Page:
Just like temperatures across the country, the stock market has been hot lately. The economy added 288,000 jobs in June. The unemployment rate dropped to 6.1 percent.
Yet there are still plenty of Americans who need financial help, especially with their mortgages. We can't lose sight of these people because they are vulnerable to predators peddling loan modification fixes.
Barbara Floyd Jones, senior manager of national homeownership programs at NeighborWorks America, said that loan-modification scams are on the rise. And they often work because people don't know much about the loan-modification process.
Floyd Jones took to the streets of the District of Columbia to see what people knew about mortgage modifications. She asked people how much would they be willing to pay to have their mortgage changed to give them a financial break.
One person said he would be willing to pay $10,000 to $20,000.
“I don't even know if I would have the money to actually do a loan modification,” another man said in a video you can view on the organization's website, nw.org/network/newsroom/NetNews070114.asp.
One woman said she would be willing to pay “whatever it would take to keep my home, especially if I'm in foreclosure.”
But this is what they didn't know: It is illegal for a company to collect upfront fees for mortgage-relief services.
Under the Federal Trade Commission's Mortgage Assistance Relief Services rule, companies pitching mortgage foreclosure rescue and loan-modification services are prohibited from collecting any fees until they have provided a written offer from a lender or servicer that the consumer decides is acceptable. Homeowners also must be given a written document from the lender or servicer describing the key changes to the mortgage that would result if they accepted the offer.
“Despite all that we are doing, people still think they need to pay to get a loan modification,” Floyd Jones said in an interview.
People are willing to pay because of persuasive advertising on radio and television for foreclosure rescue and mortgage-modification services. The companies are taking advantage of the fact that many homeowners are still not getting relief through federal and state programs created to speed up loan refinances and modifications.
Scammers tend to look for people in one of the following situations:
A borrower is behind on his mortgage and wants to see if he qualifies for a loan modification.
A homeowner is making her mortgage payments on time but is worried that she can't keep up.
Borrowers who are not having trouble paying their mortgages but their homes are underwater — meaning they owe more than the homes are worth. They don't have to move. They don't have to refinance, but they want to take advantage of lower mortgage rates and are frustrated that they can't. They feel entitled to a loan modification.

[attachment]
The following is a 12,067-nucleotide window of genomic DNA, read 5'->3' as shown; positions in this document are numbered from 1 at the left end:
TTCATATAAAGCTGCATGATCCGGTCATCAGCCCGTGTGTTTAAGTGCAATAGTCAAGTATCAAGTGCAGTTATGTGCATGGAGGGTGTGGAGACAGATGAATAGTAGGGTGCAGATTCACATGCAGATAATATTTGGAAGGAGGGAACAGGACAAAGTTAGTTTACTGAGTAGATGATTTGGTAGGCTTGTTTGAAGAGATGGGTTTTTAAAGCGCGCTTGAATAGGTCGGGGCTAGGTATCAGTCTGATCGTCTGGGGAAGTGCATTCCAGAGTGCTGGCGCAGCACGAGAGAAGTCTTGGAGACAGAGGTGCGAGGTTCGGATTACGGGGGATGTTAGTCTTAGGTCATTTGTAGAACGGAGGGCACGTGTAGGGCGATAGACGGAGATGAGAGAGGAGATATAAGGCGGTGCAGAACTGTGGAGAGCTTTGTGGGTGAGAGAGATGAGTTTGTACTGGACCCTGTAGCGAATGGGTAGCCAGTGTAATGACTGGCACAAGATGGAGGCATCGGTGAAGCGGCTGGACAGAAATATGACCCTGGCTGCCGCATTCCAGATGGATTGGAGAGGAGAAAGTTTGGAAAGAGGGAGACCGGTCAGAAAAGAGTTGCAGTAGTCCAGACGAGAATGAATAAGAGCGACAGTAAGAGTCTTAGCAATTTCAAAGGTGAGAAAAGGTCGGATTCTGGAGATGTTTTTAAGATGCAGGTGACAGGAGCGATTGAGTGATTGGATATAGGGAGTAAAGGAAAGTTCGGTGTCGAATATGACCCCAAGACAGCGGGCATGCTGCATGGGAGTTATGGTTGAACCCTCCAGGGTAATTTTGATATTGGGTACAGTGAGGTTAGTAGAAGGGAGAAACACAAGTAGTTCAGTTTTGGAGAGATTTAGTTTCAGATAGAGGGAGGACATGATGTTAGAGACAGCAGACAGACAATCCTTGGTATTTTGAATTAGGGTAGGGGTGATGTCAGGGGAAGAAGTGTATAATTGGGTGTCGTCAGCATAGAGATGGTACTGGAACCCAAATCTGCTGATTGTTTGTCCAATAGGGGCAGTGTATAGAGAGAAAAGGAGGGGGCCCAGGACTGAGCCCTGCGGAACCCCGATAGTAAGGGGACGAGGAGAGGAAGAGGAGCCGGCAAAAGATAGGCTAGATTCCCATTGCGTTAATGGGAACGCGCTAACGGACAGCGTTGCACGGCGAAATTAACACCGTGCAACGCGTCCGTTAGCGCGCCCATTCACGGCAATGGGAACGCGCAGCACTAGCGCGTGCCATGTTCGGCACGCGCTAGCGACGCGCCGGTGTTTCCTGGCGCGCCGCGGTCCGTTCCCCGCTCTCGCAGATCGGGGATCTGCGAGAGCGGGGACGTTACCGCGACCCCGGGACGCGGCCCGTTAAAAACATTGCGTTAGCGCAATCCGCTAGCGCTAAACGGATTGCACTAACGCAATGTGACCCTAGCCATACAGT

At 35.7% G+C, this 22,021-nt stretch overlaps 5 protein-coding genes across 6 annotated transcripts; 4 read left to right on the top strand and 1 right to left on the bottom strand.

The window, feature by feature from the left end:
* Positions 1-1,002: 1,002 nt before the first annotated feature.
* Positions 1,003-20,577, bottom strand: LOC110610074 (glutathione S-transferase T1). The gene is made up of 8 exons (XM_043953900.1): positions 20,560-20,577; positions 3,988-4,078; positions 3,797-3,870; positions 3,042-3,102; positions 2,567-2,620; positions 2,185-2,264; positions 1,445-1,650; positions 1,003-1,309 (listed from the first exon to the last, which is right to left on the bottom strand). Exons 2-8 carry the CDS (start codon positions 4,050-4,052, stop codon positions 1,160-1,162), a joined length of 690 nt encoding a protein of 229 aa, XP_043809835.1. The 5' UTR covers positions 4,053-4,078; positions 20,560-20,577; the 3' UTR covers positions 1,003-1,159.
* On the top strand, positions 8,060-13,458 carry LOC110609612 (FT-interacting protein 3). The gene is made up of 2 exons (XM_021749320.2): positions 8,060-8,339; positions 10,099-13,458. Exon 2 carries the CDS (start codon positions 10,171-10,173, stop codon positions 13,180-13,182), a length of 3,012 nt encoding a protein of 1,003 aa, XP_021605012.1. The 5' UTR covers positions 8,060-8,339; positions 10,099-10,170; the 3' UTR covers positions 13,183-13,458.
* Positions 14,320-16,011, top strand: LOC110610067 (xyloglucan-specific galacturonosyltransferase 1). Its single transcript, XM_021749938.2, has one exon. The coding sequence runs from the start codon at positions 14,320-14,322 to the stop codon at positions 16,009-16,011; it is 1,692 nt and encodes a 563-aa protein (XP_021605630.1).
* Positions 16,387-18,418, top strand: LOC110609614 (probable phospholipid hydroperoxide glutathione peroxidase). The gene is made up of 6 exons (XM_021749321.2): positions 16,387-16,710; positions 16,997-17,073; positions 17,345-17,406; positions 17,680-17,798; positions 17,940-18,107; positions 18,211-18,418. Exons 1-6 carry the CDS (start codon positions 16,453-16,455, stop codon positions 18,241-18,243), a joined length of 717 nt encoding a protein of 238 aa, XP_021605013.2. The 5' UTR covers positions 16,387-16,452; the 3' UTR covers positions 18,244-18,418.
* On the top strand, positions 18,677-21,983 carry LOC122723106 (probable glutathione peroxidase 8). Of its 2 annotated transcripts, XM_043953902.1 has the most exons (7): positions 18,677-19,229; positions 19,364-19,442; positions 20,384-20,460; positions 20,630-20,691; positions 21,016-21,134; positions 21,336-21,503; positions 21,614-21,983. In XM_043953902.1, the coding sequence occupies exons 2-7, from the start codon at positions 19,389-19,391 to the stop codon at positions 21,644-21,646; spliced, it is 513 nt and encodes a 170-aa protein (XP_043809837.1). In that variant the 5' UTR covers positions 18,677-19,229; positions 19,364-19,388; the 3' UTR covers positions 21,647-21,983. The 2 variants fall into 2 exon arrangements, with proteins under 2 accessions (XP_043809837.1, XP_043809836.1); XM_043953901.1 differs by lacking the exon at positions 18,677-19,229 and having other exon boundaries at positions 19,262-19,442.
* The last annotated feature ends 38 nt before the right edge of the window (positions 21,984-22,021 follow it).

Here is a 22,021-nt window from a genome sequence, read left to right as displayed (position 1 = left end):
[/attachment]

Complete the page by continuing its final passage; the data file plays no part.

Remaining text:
NeighborWorks America recently issued a warning urging homeowners to avoid paying for a loan modification or to stop a foreclosure. More than $93.6 million has gone to loan-modification scammers, according to data collected by the Loan Modification Scam Prevention Network, which includes NeighborWorks America, and a coalition of government agencies, non-profits, and service providers. The average loss was $3,287.
Last month, the Obama administration announced it would extend its Making Home Affordable program through 2016. The announcement will likely resurrect some loan-modification scams, according to Douglas Robinson, a spokesman for NeighborWorks America.
“We always see a ramp-up of activity following a government program announcement,” Robinson said.
Here are some signs you are about to be scammed, according to NeighborWorks America:
You are asked to pay a fee in advance to modify, refinance or work out issues with your mortgage.
You are given a guarantee that the company or person can stop a foreclosure or get your loan modified.
You are told to stop making your mortgage payments. Or you are told to stop your payments and instead send the money to the company.
Don't believe people who say you can't get a loan-modification unless you are behind on your mortgage or that you have to stop making payments.
“It's not true that you have to be late to get assistance,” Floyd Jones said.
Please stop listening to the mortgage-rescue ads. Free help is available from your lender or a HUD-approved housing counseling agency. To find one, call 888-995-HOPE (4673).
You can also find out more information about mortgage relief scams by going to LoanScamAlert.org. Or go to ftc.gov and search for information about “Mortgage Relief Scams.”
Don't get scammed. There's help out there that doesn't cost you a penny.
Michelle Singletary: firstname.lastname@example.org.
(c) 2014, Washington Post Writers Group
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